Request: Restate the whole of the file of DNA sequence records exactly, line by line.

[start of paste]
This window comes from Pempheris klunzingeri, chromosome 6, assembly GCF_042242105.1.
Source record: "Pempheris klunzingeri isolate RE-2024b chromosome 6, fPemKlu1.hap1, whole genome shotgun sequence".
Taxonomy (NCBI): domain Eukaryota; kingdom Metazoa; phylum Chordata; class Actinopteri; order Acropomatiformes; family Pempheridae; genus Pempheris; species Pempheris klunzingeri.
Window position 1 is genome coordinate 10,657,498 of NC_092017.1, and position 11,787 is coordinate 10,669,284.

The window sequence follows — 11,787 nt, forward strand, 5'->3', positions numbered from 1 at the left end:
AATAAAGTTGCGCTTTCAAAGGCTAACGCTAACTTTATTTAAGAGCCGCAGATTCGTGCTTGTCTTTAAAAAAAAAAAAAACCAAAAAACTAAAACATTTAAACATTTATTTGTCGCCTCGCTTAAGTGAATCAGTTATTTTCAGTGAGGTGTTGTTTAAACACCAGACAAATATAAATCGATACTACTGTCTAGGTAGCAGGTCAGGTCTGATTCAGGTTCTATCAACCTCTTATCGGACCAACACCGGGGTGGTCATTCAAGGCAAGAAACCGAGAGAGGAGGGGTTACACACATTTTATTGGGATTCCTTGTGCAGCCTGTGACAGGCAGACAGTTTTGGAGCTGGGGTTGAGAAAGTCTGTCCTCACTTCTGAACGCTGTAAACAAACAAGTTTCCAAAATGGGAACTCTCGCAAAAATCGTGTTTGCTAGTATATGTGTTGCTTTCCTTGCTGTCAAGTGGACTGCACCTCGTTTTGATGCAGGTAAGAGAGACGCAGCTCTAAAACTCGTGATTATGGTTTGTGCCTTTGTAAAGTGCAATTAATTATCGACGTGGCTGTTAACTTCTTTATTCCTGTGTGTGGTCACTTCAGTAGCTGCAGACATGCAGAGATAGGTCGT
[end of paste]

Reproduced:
This window comes from Pempheris klunzingeri, chromosome 6, assembly GCF_042242105.1.
Source record: "Pempheris klunzingeri isolate RE-2024b chromosome 6, fPemKlu1.hap1, whole genome shotgun sequence".
Taxonomy (NCBI): domain Eukaryota; kingdom Metazoa; phylum Chordata; class Actinopteri; order Acropomatiformes; family Pempheridae; genus Pempheris; species Pempheris klunzingeri.
Window position 1 is genome coordinate 10,657,498 of NC_092017.1, and position 11,787 is coordinate 10,669,284.

The window sequence follows — 11,787 nt, forward strand, 5'->3', positions numbered from 1 at the left end:
AATAAAGTTGCGCTTTCAAAGGCTAACGCTAACTTTATTTAAGAGCCGCAGATTCGTGCTTGTCTTTAAAAAAAAAAAAAACCAAAAAACTAAAACATTTAAACATTTATTTGTCGCCTCGCTTAAGTGAATCAGTTATTTTCAGTGAGGTGTTGTTTAAACACCAGACAAATATAAATCGATACTACTGTCTAGGTAGCAGGTCAGGTCTGATTCAGGTTCTATCAACCTCTTATCGGACCAACACCGGGGTGGTCATTCAAGGCAAGAAACCGAGAGAGGAGGGGTTACACACATTTTATTGGGATTCCTTGTGCAGCCTGTGACAGGCAGACAGTTTTGGAGCTGGGGTTGAGAAAGTCTGTCCTCACTTCTGAACGCTGTAAACAAACAAGTTTCCAAAATGGGAACTCTCGCAAAAATCGTGTTTGCTAGTATATGTGTTGCTTTCCTTGCTGTCAAGTGGACTGCACCTCGTTTTGATGCAGGTAAGAGAGACGCAGCTCTAAAACTCGTGATTATGGTTTGTGCCTTTGTAAAGTGCAATTAATTATCGACGTGGCTGTTAACTTCTTTATTCCTGTGTGTGGTCACTTCAGTAGCTGCAGACATGCAGAGATAGGTCGT